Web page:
Leo Tolstoy as one of the great misogynist

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Misogyny by its simplest definition is the "hatred of women" (Merriam-Webster Online Dictionary). Leo Tolstoy, considered as one of the greatest Russian writer, has been considered as a misogynist by many literature critics such as Gorky because of his literary works like Anna Karenina and The Kreutzer Sonata.


Literary critics who name Leo Tolstoy as one of the great misogynist use the argument of how Tolstoy developed the character of Anna and the other female characters unfavorably. But then, upon critical analysis, there is more depth given to the characters of Anna, Kitty and Dolly than the tragedies that happened to them.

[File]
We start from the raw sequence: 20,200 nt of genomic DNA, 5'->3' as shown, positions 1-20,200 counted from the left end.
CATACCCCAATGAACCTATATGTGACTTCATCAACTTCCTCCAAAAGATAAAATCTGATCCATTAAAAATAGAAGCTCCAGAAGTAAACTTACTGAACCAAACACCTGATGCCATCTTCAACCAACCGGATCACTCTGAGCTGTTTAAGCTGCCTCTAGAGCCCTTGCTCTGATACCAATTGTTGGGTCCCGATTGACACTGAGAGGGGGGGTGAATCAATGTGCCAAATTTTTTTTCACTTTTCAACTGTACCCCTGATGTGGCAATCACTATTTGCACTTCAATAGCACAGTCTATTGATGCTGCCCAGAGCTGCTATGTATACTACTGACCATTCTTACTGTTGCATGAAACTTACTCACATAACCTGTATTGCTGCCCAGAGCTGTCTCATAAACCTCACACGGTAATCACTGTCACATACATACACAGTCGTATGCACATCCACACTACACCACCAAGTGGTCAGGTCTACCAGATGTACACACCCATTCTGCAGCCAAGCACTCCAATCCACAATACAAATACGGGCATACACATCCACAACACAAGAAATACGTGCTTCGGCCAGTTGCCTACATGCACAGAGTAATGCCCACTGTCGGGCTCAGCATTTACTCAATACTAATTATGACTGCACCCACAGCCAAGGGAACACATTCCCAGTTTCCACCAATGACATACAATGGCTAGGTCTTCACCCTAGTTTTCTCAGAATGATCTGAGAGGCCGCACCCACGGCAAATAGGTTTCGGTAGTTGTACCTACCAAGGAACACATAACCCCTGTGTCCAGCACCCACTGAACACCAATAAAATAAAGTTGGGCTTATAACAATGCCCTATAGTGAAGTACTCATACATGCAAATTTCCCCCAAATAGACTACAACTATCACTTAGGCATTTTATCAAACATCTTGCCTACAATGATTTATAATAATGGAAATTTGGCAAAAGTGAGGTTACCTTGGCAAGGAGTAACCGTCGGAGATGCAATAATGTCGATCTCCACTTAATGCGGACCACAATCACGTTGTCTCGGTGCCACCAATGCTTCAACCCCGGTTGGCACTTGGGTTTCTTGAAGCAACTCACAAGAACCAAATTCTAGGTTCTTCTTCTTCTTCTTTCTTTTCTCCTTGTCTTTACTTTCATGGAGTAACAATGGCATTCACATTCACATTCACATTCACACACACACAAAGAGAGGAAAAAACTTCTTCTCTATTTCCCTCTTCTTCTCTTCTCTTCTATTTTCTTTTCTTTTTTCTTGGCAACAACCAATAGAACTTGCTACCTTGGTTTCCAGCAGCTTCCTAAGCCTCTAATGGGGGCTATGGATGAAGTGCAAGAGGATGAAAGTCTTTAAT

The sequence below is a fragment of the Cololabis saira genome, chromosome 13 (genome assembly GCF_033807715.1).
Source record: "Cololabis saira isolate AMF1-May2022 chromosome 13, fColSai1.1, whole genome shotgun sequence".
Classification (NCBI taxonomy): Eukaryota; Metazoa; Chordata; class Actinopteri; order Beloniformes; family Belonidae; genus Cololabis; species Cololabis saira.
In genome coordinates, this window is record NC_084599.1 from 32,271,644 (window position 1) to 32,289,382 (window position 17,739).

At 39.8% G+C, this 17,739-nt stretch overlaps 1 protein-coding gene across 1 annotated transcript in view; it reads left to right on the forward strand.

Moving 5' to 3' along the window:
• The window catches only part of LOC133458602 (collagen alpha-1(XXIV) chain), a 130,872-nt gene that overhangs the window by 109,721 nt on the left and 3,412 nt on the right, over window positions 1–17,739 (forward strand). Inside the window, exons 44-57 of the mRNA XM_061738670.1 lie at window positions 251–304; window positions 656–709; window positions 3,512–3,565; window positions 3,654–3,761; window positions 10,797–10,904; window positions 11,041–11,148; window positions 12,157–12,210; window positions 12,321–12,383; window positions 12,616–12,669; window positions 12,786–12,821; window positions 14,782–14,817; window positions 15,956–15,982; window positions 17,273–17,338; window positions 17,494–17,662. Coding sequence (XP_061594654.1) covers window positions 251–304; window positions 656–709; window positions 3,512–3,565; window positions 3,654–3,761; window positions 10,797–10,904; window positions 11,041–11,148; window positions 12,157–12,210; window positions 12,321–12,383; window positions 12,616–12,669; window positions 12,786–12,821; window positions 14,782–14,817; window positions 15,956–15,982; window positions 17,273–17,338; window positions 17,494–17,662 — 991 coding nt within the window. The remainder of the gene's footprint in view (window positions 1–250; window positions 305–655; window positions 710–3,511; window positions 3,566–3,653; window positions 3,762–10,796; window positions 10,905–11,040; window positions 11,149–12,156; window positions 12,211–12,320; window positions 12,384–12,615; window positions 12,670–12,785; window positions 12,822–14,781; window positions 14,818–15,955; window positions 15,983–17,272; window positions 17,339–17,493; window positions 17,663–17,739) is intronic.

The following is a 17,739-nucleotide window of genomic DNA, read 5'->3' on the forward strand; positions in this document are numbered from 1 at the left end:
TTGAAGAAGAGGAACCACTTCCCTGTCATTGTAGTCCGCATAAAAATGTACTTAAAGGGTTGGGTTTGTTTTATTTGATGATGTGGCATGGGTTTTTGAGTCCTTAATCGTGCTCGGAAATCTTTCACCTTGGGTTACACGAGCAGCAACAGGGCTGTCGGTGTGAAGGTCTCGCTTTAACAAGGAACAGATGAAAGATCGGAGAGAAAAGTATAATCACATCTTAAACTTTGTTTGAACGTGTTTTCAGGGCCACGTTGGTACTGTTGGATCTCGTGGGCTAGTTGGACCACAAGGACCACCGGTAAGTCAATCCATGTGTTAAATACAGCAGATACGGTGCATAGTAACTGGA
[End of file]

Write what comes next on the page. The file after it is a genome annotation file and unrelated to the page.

The first argument I have to raise is how Tolstoy developed the character of Anna as a woman that defies the prototype of female literary heroines at that time. It is evident in how Tolstoy depicted Anna's appearance when she first saw Vronsky at the train station. Tolstoy focused not only on the physical attributes of Anna but as well as her spiritual aura. It must be noted that Vronsky was drawn not in Anna's beauty or figure but rather in her eyes. The manner of how Tolstoy characterized Anna is very crucial because it symbolizes the intellect and maturity of Anna which is far from the femme fatale portrayal of other adulteresses in romantic fiction. Tolstoy has built the character of Anna with such power and grandiose because of her beauty, intellect, and principles in life.
The decision of Anna to commit adultery and be with Vronsky was heeded by most people to be misogynistic because it is miserable for Anna to find true love when in fact she is already married. ...
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